John Watson Law Group LLC

Commercial Law

 

The term Commercial Law can encompass many areas.  For our purposes here, a few of these areas are:

 

  • General business litigation between companies
  • Commercial collection, i.e. business to business debt collection.  This is perhaps the most common type of litigation in our court systems.  It involves suits on open account, accounts stated, breach of contract, promissory notes, etc., ranging from small amounts to millions of dollars.
  • Defense of commercial cases and business litigation
  • Breach of contract matters.  These can be simple or complex, depending on the nature of the contract, the factual situation, and the jurisdiction under which the contract is to be construed.  U.S. contracts between merchants are generally covered by the Uniform Commercial Code (UCC).  The UCC has been adopted in most states with the purpose of providing a degree of certainty in the way business interact.  The UCC has sections on the sale of goods, commercial paper, bills of lading, bulk sales, and secured transactions, for example.  In most cases, the UCC's underlying provisions do not come into play, but a client must be aware of its intricacies.  For example, if a buyer revokes his acceptance of goods in a timely manner, the goods are considered to be the property of the seller.  If, after asserting his revocation of acceptance, the buyer does something inconsistent with this concept, the revocation of acceptance is revoked, irrevocably.  This office once had a case where a revocation was asserted, but then the buyer did a spin-off company and transferred those goods to the new company as an asset for financial purposes.  That turned out to be a revocation of the revocation and a $762,000 mistake.
  • Promissory notes and guaranties.  Promissory notes may be negotiable instruments under the UCC, if drawn properly.  There are certain advantages and disadvantages by the governing UCC provisions.  Under certain conditions, some specific defenses can be cut off.  A personal guaranty is technically a surety under Georgia law, and this confers different properties and defenses upon it than in some jurisdictions.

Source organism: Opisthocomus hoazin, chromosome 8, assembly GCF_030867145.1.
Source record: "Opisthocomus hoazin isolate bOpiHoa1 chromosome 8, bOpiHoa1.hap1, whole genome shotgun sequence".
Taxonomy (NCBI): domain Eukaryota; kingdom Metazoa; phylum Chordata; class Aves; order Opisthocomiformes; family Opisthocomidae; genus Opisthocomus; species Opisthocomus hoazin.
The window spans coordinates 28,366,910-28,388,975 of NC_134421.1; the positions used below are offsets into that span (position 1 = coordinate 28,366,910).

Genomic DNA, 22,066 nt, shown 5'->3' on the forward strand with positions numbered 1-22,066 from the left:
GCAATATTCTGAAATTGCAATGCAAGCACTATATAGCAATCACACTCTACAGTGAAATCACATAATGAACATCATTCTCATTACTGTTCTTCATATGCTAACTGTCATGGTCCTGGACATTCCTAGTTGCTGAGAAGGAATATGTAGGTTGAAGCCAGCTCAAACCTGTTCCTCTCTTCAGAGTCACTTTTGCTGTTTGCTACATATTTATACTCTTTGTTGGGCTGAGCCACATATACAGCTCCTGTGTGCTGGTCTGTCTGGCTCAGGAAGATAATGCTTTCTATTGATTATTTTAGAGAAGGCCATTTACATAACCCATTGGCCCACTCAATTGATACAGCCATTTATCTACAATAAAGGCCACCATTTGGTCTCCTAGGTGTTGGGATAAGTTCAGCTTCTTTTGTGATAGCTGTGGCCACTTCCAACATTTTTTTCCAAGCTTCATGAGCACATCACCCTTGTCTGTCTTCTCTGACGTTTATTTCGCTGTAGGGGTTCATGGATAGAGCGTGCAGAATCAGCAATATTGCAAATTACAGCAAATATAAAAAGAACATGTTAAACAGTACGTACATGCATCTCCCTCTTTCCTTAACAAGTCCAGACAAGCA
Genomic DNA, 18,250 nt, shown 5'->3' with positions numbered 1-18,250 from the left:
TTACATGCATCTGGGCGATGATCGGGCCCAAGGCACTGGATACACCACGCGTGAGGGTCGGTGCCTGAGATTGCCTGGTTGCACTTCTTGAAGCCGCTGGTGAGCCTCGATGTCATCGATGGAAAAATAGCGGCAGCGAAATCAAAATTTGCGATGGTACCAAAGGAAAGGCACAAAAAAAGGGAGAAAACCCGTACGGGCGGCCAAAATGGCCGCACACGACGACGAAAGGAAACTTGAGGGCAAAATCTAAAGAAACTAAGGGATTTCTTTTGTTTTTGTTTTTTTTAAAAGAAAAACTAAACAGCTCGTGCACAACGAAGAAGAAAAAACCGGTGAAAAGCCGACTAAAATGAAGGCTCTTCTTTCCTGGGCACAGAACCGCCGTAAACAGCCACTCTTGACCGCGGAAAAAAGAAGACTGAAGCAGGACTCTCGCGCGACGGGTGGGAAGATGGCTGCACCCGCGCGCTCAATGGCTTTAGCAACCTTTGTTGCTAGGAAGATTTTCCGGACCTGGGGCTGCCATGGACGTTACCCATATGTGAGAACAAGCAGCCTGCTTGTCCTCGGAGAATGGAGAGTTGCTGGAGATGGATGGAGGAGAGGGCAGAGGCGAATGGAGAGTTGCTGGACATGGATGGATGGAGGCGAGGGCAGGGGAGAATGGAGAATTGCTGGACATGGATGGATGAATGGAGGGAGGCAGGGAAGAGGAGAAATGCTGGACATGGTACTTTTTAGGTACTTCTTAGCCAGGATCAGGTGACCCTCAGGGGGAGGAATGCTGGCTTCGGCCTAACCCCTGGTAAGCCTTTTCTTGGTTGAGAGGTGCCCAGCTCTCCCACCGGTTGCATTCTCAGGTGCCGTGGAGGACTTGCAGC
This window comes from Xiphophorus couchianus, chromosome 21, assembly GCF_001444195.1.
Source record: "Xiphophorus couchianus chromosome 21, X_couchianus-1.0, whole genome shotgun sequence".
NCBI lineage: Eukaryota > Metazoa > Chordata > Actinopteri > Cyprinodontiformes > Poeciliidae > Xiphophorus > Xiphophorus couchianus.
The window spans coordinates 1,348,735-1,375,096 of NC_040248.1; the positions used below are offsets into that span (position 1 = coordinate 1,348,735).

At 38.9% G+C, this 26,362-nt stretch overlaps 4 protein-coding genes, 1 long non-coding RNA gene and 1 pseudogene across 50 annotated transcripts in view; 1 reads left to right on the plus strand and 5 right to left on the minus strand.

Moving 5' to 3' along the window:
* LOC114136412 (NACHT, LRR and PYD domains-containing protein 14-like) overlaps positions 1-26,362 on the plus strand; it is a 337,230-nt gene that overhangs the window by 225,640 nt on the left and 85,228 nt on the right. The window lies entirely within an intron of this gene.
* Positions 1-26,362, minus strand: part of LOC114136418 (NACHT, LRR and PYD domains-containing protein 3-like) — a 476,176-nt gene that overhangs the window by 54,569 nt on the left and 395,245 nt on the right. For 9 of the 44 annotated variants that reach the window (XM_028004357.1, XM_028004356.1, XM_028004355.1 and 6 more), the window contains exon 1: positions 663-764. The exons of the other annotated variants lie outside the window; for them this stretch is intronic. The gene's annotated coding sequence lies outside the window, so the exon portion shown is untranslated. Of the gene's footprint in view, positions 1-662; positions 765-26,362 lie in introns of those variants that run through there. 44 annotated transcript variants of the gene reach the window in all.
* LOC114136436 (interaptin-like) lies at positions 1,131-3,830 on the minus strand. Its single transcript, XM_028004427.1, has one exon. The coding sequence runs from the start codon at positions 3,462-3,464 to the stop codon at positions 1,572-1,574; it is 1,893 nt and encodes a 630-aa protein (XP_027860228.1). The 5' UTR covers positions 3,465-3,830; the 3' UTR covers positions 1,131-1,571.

• Secured transactions.  These are also covered under the UCC.  A creditor must be cautious in this area if they wish to preserve their deficiency under the contract after recovery and sale of the collateral or leased goods.
  • Rights and defenses under the Uniform Commercial Code (UCC) and Contracts for International Sale of Goods (CISG).  The UCC has been addressed, so what is the CISG?  The CISG is, so to speak, the UCC for international transactions.  It is a business code maintained by the International Chamber of Commerce for international transactions.  There are notable differences from the UCC that require caution.  For example, some similar sounding F.O.B. shipping terms have quite different meanings in the international arena.
  • Enforcement of state and federal Georgia judgments.  This is discussed elsewhere in this site.
  • Recording, domestication and enforcement of foreign judgments, state and federal, both domestic and from outside the United States.  This is addressed elsewhere in this site.
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